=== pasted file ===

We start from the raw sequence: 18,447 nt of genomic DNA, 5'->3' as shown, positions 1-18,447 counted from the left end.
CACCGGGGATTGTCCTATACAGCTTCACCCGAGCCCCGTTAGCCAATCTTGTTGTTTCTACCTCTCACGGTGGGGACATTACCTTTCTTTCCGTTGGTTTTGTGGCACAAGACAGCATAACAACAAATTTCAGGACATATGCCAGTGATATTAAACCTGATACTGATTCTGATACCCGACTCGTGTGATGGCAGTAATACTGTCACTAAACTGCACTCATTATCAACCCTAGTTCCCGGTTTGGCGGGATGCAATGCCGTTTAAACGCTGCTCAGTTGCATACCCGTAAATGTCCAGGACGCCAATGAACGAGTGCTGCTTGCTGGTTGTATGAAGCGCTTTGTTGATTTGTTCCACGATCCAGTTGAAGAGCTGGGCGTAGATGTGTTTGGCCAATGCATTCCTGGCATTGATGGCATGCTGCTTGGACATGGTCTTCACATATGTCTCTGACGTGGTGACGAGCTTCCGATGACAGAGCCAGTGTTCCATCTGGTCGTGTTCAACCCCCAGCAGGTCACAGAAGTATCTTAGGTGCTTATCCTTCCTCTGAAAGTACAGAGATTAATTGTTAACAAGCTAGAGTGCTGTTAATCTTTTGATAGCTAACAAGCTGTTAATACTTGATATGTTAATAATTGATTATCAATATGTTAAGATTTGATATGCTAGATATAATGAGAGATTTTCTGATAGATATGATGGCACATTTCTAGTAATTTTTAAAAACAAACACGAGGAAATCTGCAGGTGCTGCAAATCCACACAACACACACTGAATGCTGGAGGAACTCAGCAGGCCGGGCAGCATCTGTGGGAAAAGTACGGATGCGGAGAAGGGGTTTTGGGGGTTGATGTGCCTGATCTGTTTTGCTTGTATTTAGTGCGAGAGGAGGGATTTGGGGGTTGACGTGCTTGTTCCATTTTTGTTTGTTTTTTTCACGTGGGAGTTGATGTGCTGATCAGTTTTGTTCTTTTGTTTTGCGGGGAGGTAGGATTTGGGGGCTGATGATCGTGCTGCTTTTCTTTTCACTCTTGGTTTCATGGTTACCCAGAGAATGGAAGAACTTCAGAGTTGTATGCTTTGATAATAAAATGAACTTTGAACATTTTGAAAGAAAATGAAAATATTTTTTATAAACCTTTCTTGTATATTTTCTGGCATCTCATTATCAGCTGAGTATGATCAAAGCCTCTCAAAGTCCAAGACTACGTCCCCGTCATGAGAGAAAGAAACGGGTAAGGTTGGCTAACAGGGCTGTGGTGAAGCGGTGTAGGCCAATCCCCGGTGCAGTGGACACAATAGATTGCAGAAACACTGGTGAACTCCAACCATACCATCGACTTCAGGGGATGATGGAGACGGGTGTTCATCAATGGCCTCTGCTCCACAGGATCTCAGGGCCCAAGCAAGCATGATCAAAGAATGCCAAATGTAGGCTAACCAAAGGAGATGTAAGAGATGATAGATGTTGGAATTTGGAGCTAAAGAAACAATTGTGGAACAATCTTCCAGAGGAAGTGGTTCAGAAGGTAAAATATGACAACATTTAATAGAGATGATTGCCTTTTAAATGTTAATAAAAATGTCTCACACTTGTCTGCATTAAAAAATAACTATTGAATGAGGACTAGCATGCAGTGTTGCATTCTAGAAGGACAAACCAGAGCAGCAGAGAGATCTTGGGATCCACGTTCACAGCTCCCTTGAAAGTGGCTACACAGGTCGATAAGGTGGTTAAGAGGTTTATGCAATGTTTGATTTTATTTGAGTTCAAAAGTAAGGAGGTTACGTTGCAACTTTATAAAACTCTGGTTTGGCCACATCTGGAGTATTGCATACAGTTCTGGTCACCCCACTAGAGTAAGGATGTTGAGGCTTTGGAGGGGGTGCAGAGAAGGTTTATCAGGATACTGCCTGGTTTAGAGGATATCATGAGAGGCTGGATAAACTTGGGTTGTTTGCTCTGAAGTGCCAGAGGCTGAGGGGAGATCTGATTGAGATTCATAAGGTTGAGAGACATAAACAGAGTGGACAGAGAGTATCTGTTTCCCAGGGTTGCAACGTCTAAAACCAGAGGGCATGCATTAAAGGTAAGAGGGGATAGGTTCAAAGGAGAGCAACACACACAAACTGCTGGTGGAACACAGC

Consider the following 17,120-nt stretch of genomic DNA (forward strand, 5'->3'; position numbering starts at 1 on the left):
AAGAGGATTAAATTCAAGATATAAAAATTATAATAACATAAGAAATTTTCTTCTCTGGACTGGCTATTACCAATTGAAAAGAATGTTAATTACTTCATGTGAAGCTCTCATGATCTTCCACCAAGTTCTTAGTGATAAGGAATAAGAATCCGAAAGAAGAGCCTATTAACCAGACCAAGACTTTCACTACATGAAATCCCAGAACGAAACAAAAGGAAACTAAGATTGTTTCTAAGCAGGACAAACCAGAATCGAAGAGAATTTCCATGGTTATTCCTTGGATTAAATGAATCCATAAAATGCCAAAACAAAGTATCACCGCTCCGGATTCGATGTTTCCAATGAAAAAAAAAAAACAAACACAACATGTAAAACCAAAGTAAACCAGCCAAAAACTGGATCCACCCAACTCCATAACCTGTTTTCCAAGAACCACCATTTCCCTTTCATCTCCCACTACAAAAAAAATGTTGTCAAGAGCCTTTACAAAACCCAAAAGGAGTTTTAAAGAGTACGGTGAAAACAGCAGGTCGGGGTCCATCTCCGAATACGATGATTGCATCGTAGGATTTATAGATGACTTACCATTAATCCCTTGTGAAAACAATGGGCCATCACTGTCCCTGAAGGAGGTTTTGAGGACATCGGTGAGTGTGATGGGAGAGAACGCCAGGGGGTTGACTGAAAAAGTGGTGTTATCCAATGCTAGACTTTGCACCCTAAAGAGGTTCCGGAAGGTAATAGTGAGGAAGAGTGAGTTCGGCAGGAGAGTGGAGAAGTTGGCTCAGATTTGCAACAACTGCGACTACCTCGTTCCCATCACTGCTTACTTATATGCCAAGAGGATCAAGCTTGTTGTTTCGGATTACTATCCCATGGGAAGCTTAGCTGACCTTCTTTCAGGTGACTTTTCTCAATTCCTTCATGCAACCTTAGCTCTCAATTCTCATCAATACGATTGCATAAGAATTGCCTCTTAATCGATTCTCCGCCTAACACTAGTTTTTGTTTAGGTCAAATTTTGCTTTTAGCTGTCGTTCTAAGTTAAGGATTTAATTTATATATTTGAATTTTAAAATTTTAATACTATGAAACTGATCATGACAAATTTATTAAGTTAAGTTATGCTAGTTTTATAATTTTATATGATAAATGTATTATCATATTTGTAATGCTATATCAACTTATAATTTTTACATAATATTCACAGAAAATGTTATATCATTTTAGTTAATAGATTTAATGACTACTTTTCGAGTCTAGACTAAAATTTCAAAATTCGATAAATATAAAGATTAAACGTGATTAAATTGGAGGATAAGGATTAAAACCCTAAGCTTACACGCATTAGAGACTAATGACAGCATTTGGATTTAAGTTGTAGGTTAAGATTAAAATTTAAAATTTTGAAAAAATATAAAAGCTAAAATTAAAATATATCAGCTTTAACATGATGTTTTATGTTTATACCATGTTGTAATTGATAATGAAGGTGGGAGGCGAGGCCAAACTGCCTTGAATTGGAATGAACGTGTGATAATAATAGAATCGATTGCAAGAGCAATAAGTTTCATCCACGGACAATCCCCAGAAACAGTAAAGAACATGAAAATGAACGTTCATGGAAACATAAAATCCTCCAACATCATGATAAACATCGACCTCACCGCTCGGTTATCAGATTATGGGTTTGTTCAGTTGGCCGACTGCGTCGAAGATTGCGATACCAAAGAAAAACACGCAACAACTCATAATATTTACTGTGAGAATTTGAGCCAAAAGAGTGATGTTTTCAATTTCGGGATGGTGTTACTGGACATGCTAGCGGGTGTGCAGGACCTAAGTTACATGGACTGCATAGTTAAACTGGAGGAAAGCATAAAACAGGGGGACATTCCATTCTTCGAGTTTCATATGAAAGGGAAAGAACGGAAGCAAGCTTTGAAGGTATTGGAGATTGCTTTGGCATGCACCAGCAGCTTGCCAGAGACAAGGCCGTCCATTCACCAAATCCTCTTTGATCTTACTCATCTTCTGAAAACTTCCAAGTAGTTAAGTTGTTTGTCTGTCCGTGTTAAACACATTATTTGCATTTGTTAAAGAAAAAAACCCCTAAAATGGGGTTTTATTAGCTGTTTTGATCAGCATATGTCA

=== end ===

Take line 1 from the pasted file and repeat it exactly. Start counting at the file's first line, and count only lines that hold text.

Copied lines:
We start from the raw sequence: 18,447 nt of genomic DNA, 5'->3' as shown, positions 1-18,447 counted from the left end.